"HQ copies," said a voice.
Two trucks pulled up behind them, and several men and one woman poured out in HazMat suits. They looked like astronauts: air cylinders on their backs, and they were sealed into their suits. They began walking slowly toward the car. Others behind them began setting up a robot that would go in first. It had a large claw for grabbing and lifting, a camera, and it moved on treads.
Always ready to film the PD's newest toys, Robbie had his camera ready to record the arrival of HazMat and their approach to the gas cylinder.
Lanzetta approached the lead HazMat officer. "There's footprints on the passenger side. I didn't go around to the driver's side. Scuba tank in the back seat. Keys in the ignition. I didn't open the trunk. There's a rumor that it's sarin gas in the tank, so don't set it off by mistake, you clumsy oaf."
Lieutenant Carina Ortiz grinned back at the Detective, from inside her 'space suit.' "Couldn't you at least clean up the bodies before we got here? You know we Cubans have delicate stomachs, it's a holdover from when we floated over on the rafts."
Every radio squawked, as Ortiz said, "HazMat 1 will follow me in to one hundred feet and hold there. The robot will go and retrieve the cylinder if it can. We all know what's in the cylinder, so be careful with it. If the robot can't grip it or hold it with no chance of damaging it, we'll send in the humans."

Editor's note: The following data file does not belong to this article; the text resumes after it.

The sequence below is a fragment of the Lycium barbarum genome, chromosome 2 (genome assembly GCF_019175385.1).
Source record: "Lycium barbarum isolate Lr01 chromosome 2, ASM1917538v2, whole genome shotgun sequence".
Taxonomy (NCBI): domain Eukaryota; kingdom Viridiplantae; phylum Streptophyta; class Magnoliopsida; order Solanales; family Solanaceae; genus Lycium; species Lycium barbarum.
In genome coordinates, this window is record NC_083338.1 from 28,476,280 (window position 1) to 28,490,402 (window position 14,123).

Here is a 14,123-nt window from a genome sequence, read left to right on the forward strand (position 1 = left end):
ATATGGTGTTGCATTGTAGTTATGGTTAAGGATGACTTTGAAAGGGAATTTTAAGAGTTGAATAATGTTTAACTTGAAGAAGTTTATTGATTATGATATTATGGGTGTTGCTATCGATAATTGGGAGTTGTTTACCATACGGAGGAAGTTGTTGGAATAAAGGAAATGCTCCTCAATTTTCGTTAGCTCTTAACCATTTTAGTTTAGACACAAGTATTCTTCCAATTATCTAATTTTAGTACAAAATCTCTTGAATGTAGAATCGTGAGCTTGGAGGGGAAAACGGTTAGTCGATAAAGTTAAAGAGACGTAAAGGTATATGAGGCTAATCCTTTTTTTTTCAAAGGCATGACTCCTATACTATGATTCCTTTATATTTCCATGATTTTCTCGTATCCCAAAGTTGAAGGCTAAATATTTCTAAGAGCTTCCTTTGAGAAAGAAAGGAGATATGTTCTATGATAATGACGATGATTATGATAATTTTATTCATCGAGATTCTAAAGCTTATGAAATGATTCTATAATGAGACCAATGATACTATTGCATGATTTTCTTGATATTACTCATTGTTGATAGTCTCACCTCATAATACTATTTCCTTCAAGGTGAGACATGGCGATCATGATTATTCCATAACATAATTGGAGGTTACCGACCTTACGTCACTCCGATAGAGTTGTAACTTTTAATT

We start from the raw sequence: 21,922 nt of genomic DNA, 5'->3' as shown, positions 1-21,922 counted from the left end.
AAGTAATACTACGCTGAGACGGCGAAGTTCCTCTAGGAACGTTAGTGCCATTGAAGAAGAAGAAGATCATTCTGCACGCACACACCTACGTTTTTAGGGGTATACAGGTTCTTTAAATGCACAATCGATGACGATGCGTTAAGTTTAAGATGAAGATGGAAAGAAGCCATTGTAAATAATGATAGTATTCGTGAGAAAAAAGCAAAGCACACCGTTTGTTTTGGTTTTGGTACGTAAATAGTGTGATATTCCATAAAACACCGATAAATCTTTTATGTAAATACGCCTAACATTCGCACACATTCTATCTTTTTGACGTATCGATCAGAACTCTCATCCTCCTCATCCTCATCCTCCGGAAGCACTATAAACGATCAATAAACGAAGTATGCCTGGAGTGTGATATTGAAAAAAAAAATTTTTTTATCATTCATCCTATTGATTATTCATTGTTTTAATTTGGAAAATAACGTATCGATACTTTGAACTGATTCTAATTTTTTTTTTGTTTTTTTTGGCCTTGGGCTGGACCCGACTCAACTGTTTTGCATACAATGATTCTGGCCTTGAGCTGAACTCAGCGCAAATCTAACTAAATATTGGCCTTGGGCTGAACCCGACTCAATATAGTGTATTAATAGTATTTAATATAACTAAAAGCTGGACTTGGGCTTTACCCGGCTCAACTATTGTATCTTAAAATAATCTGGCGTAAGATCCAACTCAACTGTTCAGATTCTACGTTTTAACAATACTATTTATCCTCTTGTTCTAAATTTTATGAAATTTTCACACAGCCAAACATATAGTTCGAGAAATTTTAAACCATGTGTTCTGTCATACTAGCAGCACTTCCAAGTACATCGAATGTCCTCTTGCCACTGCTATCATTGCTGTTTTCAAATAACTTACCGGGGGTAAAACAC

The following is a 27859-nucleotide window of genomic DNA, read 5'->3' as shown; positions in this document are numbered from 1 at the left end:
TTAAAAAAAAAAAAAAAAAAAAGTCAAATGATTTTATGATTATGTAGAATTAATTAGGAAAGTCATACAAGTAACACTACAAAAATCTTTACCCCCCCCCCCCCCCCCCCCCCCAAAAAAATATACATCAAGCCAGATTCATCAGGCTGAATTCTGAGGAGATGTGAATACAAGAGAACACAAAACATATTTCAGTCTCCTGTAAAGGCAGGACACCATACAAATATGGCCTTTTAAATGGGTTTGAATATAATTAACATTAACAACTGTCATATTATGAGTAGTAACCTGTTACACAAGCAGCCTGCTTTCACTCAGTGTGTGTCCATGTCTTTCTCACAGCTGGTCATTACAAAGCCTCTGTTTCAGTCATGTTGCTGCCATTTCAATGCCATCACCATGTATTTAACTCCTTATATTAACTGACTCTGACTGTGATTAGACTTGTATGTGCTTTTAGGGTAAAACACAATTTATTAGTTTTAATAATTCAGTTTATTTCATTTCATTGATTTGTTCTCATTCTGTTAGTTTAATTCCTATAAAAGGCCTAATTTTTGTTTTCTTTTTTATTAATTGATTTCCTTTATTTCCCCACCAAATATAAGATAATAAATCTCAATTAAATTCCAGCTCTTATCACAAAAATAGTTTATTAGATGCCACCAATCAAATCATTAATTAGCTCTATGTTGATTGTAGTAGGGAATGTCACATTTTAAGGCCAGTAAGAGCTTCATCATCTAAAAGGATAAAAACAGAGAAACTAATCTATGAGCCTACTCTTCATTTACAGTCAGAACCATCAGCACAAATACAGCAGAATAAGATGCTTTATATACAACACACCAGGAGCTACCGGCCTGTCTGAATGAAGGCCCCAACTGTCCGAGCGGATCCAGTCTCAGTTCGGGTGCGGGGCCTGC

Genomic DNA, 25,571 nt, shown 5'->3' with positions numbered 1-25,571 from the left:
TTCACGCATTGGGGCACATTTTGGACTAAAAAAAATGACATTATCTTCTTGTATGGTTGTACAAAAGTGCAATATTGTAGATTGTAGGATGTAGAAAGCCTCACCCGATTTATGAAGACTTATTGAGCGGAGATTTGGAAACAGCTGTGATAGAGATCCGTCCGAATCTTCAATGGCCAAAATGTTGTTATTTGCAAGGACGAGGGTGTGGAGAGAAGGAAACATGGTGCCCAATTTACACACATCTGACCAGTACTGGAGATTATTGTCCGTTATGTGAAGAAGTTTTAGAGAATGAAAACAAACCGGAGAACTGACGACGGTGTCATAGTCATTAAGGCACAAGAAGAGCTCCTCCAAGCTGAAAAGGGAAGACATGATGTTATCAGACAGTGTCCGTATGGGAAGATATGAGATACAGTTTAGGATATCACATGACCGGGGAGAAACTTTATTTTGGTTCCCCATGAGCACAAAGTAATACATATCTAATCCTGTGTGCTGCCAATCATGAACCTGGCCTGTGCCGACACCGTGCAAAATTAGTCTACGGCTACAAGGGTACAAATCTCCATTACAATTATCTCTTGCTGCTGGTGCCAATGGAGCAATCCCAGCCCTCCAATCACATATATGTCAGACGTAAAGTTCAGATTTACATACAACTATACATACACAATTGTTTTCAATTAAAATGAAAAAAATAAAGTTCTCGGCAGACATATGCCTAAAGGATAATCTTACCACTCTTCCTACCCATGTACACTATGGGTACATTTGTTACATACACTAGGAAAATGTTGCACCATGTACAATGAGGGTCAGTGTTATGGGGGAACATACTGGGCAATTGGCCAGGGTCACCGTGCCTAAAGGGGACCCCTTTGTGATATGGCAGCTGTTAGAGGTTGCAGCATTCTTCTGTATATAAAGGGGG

The robot proceeded at its sedate, stately, but most of all safe pace toward the car.
"Break for Lanzetta," the radio squawked again, this time it was a new voice.
"This is Melchior at the north end of Bear Island Road. Something strange is happening here. When I arrived a few minutes ago, there were already cones blocking the road. The guard said that he was told by DEA to shut down access over an hour ago."
"Say again. We only got the activation about fifteen minutes ago. The Feds aren't even here yet," said Lanzetta.
"DEA told him to shut down this access point, over sixty minutes ago. The guard is about to go off his shift at noon, but I thought you'd want to talk to him first."
"Damn right, I do. Or somebody from the task force will," Lanzetta said, then thought, 'Surely, somebody is gonna set up a task force, soon.'
"Roger that. I've got him in my cruiser. He's eating lunch," said Officer Melchior.